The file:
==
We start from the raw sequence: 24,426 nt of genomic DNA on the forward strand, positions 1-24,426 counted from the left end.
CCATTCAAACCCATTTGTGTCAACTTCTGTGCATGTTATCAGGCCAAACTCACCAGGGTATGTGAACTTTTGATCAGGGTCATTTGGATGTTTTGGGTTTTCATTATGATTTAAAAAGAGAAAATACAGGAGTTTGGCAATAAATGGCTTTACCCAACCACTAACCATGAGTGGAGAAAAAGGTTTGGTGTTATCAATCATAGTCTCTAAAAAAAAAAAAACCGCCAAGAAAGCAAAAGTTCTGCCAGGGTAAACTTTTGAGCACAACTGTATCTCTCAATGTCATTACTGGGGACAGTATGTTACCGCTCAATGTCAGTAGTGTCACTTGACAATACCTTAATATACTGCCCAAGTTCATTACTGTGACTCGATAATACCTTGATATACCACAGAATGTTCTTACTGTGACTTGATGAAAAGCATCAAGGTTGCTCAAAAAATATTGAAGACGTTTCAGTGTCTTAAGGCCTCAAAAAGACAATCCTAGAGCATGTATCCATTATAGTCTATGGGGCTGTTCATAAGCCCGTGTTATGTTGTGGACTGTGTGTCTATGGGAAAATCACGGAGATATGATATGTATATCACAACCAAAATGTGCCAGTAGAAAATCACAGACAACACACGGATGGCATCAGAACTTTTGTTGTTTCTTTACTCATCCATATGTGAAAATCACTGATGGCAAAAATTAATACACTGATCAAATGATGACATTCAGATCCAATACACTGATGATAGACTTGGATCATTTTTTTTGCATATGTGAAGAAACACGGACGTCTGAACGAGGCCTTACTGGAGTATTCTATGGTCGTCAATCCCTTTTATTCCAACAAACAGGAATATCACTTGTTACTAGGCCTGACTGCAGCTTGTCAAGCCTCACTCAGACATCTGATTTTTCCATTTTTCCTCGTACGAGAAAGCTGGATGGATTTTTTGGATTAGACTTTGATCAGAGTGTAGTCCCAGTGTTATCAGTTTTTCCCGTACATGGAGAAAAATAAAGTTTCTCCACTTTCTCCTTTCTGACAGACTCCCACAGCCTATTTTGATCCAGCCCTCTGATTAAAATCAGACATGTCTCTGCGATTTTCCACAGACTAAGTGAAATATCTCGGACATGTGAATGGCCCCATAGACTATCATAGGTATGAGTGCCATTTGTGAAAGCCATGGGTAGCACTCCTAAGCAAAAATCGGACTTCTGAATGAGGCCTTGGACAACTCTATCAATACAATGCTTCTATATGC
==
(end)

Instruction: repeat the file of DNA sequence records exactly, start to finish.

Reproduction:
We start from the raw sequence: 24,426 nt of genomic DNA on the forward strand, positions 1-24,426 counted from the left end.
CCATTCAAACCCATTTGTGTCAACTTCTGTGCATGTTATCAGGCCAAACTCACCAGGGTATGTGAACTTTTGATCAGGGTCATTTGGATGTTTTGGGTTTTCATTATGATTTAAAAAGAGAAAATACAGGAGTTTGGCAATAAATGGCTTTACCCAACCACTAACCATGAGTGGAGAAAAAGGTTTGGTGTTATCAATCATAGTCTCTAAAAAAAAAAAAACCGCCAAGAAAGCAAAAGTTCTGCCAGGGTAAACTTTTGAGCACAACTGTATCTCTCAATGTCATTACTGGGGACAGTATGTTACCGCTCAATGTCAGTAGTGTCACTTGACAATACCTTAATATACTGCCCAAGTTCATTACTGTGACTCGATAATACCTTGATATACCACAGAATGTTCTTACTGTGACTTGATGAAAAGCATCAAGGTTGCTCAAAAAATATTGAAGACGTTTCAGTGTCTTAAGGCCTCAAAAAGACAATCCTAGAGCATGTATCCATTATAGTCTATGGGGCTGTTCATAAGCCCGTGTTATGTTGTGGACTGTGTGTCTATGGGAAAATCACGGAGATATGATATGTATATCACAACCAAAATGTGCCAGTAGAAAATCACAGACAACACACGGATGGCATCAGAACTTTTGTTGTTTCTTTACTCATCCATATGTGAAAATCACTGATGGCAAAAATTAATACACTGATCAAATGATGACATTCAGATCCAATACACTGATGATAGACTTGGATCATTTTTTTTGCATATGTGAAGAAACACGGACGTCTGAACGAGGCCTTACTGGAGTATTCTATGGTCGTCAATCCCTTTTATTCCAACAAACAGGAATATCACTTGTTACTAGGCCTGACTGCAGCTTGTCAAGCCTCACTCAGACATCTGATTTTTCCATTTTTCCTCGTACGAGAAAGCTGGATGGATTTTTTGGATTAGACTTTGATCAGAGTGTAGTCCCAGTGTTATCAGTTTTTCCCGTACATGGAGAAAAATAAAGTTTCTCCACTTTCTCCTTTCTGACAGACTCCCACAGCCTATTTTGATCCAGCCCTCTGATTAAAATCAGACATGTCTCTGCGATTTTCCACAGACTAAGTGAAATATCTCGGACATGTGAATGGCCCCATAGACTATCATAGGTATGAGTGCCATTTGTGAAAGCCATGGGTAGCACTCCTAAGCAAAAATCGGACTTCTGAATGAGGCCTTGGACAACTCTATCAATACAATGCTTCTATATGC